Despite the Persian poetry, the Persian drama did not root in the ancient history of Iran. With a modern background, the history of the Persian dramatic literature, in the western sense of the concept, went through ups and downs.
However, for one thing, the theatre and drama scholars were sure that the modern Iranian drama enjoys an intertextuality with the works of the Azerbaijani playwright Mirza Fathali Akhundzadeh. Akhundzadeh or Akhundov was born in 1812 in Nukha, Sheki Khanate, Azerbaijan.
Akhundzadeh was of Persian origin and interested in the Persian culture. He corresponded with the Iranian officials and criticized the policies of the Iranian rulers in favour of reforms. Akhundzadeh is also well-known for his effort to reform alphabet in order to give momentum to the process of the familiarization of Iran and Azerbaijan with the Western culture and thought.
Moving to Tiflis and starting to work in the office of Caucus Viceroy, as the interpreter, Akhundzadeh found himself close to the Russian literary and cultural scene of the day. He was familiar with the plays of Griboyedov and Gogol, as well as those of Shakespeare and Molière in Russian translation. In Tiflis he also encountered not only the dramatic literature but also performance which led to his composition of six satirical comedies written between 1850 and 1855 published as a collection entitled Tamsilat: The Story of Alchemist Molla Ebrahim Khalil (حکایت ملا ابراهیم خلیل کیمیاگر), The Story of Monsieur Zhurdan, Hakin of Nabatat and the drunk Dervish Alishah, the Famous Sorcerer (حکایت موسیو ژوردان حکیم نباتات و مستعلی شاه مشهور به جادوگر), The Story of Lankaran Minister (حکایت وزیر خان لنکران), The Story of Gholdorbashan Bear (حکایت خرس قولدورباسان), The Story of the Stingy Man (حکایت مرد خسیس) , Mürafä’ä Väkillärinin Hikayäti (حکایت وکلای مرافعه تبریز). These plays were translated into Persian by Mirza Jafar Gharacheh Daghi (1834-1893).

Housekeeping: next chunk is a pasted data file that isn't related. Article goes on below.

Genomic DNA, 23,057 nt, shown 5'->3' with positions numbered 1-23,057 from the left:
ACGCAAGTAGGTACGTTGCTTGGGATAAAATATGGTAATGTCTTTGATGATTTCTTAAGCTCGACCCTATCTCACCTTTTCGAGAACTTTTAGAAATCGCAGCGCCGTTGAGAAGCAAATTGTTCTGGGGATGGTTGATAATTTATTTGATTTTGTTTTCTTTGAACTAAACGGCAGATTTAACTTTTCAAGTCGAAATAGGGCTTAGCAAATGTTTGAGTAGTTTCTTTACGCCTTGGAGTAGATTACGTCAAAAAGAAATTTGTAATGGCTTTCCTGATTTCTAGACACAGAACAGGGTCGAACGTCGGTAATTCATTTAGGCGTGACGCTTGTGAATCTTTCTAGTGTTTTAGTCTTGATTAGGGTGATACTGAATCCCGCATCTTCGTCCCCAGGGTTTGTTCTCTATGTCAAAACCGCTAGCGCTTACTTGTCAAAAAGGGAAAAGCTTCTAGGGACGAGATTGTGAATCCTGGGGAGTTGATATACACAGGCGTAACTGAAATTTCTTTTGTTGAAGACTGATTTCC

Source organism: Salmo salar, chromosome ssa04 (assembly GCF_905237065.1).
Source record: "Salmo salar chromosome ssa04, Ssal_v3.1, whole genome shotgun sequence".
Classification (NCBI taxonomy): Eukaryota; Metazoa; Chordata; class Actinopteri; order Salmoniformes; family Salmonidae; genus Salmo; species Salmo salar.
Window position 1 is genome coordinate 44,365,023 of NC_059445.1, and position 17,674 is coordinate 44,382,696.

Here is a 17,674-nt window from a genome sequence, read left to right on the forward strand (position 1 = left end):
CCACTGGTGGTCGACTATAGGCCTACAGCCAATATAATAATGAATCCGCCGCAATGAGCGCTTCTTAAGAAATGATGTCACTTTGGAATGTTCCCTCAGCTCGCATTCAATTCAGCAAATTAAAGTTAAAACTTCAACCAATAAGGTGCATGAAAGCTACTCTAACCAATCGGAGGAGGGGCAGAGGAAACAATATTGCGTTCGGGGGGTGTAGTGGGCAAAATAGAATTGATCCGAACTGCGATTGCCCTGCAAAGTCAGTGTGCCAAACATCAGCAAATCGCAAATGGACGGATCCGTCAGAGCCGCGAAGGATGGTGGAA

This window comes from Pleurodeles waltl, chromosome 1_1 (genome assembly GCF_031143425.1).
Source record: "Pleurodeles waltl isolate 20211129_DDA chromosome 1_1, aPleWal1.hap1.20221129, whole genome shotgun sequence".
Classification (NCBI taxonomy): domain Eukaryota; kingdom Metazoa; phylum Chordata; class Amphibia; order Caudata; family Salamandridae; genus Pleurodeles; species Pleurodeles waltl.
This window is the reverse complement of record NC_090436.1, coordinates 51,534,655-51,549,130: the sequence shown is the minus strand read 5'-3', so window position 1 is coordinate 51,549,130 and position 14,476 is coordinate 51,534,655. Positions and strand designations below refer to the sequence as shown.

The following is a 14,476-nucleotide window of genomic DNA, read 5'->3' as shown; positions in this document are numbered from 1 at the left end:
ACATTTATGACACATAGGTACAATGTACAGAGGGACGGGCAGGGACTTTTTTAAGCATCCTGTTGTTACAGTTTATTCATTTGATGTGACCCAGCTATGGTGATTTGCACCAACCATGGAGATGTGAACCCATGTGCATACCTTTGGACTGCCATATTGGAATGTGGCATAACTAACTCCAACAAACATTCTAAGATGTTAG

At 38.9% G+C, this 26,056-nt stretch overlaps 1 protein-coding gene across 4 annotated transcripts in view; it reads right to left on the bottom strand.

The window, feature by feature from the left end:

Akhundzadeh died in Tiflis aged 67.
The translation of Akhundzadeh’s plays based on his own request made a remarkable contribution to the establishment of the genre in the Persian literature as well as to the genesis of a new style in the Persian prose. The forerunner of the genre in Iran was, however, Mirza Agha Tabrizi (? – 1915), who composed his plays based on Akhundzadeh’s works. Mirza Agha Tabrizi was contemplating the translation of Akhundzadeh’s plays at the same time the translator for the plays was being casted about by Jalāl-al-dīn Mīrzā with whom Akhundzadeh was in touch.
The four plays by Mirza Agha Tabrizi are the followings: The Story of Ashraf Khan during the Days of His Sojourn in Tehran (سرگذشت اشرف خان در ایام توقف او در تهران); The Method of the Government of Zaman Khan of Borujerd (طریقه حومت زمان خان بروجردی); The story of Shahgholi Mirza’s journey to Karbala (حکایت کربلا رفتن شاه قلی میرزا); Agha Hashem Falls in Love (عاشق شدن آقا هاشم); and Haji Morshed the Alchemist (حاجی مرشد کیمیاگر).
Unfortunately we do not know much about his early years and background.
Tabrizi’s plays were published anonymously in the Tabriz Newspaper Ettehad in 1908. In 1921-22, three of these plays were published in Berlin under the name of the renowned Iranian diplomat and essayist Mirza Malkom Khan.
Only in 1956, two Azerbaijani researchers revealed through probation into Akhundzadeh’s archives that these plays have been falsely attributed to Mirza Malkom Khan. They confirmed that Mirza Agha Tabrizi has been the real author.
Although many neglect Akhundzadeh while considering the origins of the Iranian dramatic literature, his influence on the genesis of the genre and his inspiration for the Iranian followers cannot be denied.
Source: Encyclopaedia Iranica, McGraw-Hill Encyclopedia of World Drama
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